You know you’re not in New Jersey anymore when even the roadsigns greet you with excitement. Since we’ve been here Izumi and I have marveled how nice people are out here. The checkers at our local supermarket take time to talk to the kids and compare notes on the best way to cook the things we’ve purchased. Fellow shoppers politely pardon themselves as they glide by us in the aisles, idle chatter comes much more easily than it did back East.
Is it the weather or are people just happy to be here?
I missed this the first time around but John Battelle’s description of how Overture and Ad Sense have flipped the old publisher-advertiser business relationship around makes sense. He polishes the idea a bit further in the latest issue of the MIT Technology Review:
Imagine that we start with the idea of PPC—that advertisers pay publishers only if their ads are acted upon by readers. Next, imagine that, instead of buying into PPC networks or specific sites, advertisers release their ads onto the Internet.
Because an Internet-based ad is already a little piece of software, it can be tagged with information about its target audience, how much the advertiser is willing to spend to reach that audience (and how much each click will cost), what kind of websites are acceptable or forbidden (such as porn sites), and any number of other attributes. Most important, each ad could communicate with a “home” application that tracks its progress and status.
Once these tagged ads are let loose, publishers could simply copy and paste them into their own websites. Through connections to their home sites, the ads would report which publishers have pasted them where, how many clicks they’ve received, and how much money is left in the advertiser’s bank account. The ad propagates until it runs out of money. If it is working, the advertiser simply fills up the tank with more money.
Why is this model better than the current one? Because publishers know their audiences best. There’s no incentive for publishers to place ads that don’t perform or that offend their readers.
We were invited to the Central Baptist Church by Betty, our landlord of two months, while we looked for our house. The service was an hour long. We sang a few hymns and had the lyrics conveniently projected onto the screen behind the pulpit, listened to a short sermon, then watched a short film that explored the historical context of Christ’s birth. Towards the end there was a rousing rendition of Go Light Your World by a member of the choir and our kids couldn’t help but get into it (pictures above). All in all, although we aren’t regular church goers, it was very nice to be part of the ceremony and share the occasion.
We later went to join the congregation over at Betty’s house, the beautifully restored Garrett Mansion, for the traditional post-service chili dinner. The picture to the to the left is from the traditional singing of the Days of Christmas where each family is handed a glass with a day and they then sing their verse. That’s Betty conducting the singing. Thank you Betty for inviting us into your life and sharing your Christmas tradition with us – we had a great time!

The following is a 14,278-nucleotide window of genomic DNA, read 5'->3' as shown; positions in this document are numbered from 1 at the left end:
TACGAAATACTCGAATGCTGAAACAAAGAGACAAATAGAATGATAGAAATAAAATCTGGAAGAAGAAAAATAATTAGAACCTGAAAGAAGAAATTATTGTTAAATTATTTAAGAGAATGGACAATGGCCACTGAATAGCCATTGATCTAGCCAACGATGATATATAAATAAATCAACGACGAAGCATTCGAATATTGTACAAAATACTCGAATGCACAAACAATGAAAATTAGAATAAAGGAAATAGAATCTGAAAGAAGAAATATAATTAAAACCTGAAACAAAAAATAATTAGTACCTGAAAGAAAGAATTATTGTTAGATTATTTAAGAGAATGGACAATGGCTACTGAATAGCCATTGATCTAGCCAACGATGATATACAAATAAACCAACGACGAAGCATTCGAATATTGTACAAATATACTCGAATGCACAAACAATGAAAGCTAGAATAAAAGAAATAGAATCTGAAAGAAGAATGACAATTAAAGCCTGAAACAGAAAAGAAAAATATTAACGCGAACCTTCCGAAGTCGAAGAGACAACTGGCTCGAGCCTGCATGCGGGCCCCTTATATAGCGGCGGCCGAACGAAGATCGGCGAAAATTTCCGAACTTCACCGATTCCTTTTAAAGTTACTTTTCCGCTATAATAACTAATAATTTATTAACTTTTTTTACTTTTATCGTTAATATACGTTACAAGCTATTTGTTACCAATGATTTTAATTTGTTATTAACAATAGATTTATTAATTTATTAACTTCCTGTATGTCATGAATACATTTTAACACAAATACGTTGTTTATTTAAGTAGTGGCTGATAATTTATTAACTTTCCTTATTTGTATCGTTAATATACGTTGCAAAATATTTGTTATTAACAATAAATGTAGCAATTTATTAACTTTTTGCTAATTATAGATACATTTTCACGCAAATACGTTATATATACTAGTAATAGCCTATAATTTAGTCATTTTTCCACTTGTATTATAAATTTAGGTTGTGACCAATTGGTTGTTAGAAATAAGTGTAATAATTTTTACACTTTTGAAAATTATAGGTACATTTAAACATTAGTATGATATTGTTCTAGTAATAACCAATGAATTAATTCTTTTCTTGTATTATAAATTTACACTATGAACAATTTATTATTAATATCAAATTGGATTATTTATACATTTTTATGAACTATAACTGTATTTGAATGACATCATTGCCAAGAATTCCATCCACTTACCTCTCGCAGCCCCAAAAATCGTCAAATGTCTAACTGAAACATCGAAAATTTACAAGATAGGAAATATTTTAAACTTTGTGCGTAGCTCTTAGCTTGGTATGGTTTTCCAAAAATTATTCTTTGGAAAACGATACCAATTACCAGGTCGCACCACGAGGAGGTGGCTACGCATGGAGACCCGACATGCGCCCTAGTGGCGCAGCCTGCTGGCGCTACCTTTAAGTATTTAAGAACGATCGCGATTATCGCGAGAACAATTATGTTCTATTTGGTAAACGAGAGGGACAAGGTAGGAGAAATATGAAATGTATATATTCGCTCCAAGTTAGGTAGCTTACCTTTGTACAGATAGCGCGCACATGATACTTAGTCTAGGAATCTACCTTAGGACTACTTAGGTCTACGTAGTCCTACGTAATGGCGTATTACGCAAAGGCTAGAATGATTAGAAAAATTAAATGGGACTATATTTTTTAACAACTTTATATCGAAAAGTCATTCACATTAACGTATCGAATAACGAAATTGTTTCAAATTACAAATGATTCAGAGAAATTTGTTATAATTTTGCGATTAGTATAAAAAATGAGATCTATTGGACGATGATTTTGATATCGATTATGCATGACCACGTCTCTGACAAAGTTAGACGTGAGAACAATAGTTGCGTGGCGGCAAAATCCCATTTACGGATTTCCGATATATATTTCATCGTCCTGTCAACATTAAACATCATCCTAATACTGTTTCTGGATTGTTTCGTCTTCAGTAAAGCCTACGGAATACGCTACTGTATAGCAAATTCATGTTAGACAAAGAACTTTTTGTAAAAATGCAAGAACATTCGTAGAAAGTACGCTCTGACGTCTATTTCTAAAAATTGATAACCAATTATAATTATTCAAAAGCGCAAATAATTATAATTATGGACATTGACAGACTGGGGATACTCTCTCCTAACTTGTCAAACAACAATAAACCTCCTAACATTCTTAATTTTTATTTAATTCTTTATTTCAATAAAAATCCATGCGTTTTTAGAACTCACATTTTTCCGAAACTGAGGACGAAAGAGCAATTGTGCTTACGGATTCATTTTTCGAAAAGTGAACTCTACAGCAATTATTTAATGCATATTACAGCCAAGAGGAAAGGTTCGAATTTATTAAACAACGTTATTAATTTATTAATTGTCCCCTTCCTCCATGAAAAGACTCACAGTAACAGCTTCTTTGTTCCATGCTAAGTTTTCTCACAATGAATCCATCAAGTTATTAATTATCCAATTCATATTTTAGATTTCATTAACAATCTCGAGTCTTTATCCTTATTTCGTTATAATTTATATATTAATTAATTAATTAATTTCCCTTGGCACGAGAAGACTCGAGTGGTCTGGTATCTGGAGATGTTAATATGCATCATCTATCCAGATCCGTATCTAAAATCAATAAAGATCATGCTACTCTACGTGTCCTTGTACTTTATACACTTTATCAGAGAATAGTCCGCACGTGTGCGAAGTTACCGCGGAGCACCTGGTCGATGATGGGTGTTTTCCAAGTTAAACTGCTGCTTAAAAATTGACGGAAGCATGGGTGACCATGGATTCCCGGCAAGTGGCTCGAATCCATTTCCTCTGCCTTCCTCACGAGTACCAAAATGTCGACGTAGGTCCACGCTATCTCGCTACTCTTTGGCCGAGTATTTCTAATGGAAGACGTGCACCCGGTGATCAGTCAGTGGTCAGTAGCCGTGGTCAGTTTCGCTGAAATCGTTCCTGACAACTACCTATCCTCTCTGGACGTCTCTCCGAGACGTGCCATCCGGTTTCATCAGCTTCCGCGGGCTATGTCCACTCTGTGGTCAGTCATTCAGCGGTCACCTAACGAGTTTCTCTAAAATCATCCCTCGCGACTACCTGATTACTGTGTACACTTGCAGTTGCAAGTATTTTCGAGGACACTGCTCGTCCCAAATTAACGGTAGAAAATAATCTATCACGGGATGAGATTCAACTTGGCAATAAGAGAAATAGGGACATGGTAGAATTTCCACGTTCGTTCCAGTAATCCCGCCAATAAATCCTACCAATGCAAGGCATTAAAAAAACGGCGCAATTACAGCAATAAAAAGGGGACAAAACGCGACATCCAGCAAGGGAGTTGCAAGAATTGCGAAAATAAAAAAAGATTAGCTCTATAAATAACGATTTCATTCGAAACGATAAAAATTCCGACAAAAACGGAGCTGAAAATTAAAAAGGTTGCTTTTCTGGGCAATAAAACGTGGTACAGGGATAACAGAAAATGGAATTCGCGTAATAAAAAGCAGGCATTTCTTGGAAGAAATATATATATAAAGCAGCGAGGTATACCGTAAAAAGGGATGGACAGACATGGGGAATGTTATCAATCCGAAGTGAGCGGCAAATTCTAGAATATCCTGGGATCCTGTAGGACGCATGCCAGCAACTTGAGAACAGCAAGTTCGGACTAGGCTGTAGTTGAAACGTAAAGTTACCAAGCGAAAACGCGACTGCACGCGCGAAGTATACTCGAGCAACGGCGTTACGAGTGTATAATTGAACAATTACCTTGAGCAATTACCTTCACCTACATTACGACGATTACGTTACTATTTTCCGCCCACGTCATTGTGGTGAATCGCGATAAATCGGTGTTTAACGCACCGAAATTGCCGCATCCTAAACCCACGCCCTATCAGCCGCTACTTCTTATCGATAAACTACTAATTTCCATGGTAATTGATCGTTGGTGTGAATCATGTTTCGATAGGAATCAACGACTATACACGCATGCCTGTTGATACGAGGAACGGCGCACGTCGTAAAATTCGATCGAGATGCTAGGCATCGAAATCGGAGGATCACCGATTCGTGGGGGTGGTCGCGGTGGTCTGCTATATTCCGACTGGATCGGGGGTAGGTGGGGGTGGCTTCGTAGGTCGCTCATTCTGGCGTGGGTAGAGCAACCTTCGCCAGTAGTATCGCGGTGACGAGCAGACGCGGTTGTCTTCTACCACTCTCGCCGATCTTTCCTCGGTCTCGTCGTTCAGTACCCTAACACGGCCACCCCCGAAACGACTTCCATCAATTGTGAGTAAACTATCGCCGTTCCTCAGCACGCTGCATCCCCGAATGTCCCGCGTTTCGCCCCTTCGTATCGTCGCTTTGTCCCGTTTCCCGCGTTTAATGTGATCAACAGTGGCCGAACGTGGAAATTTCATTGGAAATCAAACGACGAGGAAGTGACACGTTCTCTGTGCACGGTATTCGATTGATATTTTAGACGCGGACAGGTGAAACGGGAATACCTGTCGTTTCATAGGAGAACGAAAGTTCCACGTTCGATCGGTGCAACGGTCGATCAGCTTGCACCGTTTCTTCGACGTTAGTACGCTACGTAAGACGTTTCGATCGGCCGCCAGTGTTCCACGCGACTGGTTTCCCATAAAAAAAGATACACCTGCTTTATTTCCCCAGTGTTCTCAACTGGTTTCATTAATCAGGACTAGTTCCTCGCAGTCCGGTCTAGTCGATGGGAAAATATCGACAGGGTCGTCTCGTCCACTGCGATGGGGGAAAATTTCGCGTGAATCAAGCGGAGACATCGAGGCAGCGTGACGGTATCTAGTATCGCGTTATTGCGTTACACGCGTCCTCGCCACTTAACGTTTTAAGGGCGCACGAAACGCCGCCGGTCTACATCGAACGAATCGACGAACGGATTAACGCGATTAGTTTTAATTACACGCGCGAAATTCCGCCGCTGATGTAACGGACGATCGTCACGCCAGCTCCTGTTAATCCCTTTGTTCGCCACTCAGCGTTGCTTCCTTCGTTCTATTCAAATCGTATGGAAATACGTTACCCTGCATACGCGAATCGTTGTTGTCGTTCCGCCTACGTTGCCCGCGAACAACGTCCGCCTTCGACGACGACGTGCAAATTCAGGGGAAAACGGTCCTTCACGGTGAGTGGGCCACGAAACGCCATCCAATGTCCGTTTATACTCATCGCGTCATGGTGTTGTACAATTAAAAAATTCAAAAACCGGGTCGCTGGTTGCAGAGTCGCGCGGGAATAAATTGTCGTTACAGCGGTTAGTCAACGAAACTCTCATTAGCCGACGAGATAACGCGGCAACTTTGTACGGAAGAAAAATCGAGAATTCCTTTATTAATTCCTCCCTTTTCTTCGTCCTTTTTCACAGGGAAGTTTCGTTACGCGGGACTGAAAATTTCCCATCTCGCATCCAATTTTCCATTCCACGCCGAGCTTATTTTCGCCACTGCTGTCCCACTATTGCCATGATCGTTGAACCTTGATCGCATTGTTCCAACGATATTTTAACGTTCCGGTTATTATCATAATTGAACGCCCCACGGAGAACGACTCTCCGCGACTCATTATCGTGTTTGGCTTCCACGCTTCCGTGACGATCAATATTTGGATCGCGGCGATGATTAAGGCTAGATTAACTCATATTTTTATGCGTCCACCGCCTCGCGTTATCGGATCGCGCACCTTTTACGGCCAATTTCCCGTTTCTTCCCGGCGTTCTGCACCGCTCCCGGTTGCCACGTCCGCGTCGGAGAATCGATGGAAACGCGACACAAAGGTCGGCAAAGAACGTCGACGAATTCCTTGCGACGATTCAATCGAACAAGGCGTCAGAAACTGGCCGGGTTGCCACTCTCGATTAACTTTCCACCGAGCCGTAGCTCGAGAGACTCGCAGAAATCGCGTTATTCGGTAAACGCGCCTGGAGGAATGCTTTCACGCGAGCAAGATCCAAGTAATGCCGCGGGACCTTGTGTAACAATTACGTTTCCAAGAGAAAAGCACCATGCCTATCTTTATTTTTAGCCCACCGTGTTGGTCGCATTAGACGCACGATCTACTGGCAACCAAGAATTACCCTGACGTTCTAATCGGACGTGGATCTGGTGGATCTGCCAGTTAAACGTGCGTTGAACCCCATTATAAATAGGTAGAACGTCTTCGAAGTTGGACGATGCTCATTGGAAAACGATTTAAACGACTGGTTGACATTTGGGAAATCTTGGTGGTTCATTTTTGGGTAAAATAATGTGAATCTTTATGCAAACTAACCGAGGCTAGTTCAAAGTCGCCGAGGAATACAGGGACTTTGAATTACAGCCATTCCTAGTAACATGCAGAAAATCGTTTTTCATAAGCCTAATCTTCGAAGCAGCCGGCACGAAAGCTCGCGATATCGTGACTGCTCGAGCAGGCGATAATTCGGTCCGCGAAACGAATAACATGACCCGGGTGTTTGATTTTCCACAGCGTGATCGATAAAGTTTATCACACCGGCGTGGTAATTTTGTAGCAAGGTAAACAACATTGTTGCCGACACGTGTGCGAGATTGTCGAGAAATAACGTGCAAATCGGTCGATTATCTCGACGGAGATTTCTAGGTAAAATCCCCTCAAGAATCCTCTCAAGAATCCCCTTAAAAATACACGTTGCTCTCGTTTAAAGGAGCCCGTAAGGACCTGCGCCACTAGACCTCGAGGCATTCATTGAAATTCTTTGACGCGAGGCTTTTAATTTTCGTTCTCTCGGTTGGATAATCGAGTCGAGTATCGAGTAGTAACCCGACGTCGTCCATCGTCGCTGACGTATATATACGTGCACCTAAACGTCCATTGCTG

Jon Udell hits the mark again. I should be packing up for our big move up to the city (starting from January 3rd we’ll be at 548 4th Street in San Francisco) but got distracted reading an old InfoWorld column where Jon talks about the definition of blogs. A blog is more than the simplistic definition provided by Merriam-Webster. It’s true power comes from the network to which it’s connected.
By way of analogy, consider a dictionary definition of a telephone: “an instrument that converts voice and other sound signals into a form that can be transmitted to remote locations and that receives and reconverts waves into sound signals.” That’s fine if you already know what a telephone network is, but the definition doesn’t work on its own. Just as telephones are meaningful only when connected to the telephone network, so blogs are meaningful only when connected to the blog network.
Blogs haven’t toppled old media. The foundations of Old Media were rotten already. The new media came along at the right time. Put it this way: you’ve see films of old buildings detonated by precision demolitionists. First you see the puffs of smoke – then the building just hangs there for a second, even though every column that held it up has been severed. We’ve been living in that second for years, waiting for the next frame. Well, here it is. Roll tape. Down she goes. And when the dust settles we will be right back where we were 100 years ago, with dozens of fiercely competitive media outlets throwing elbows to earn your pennies.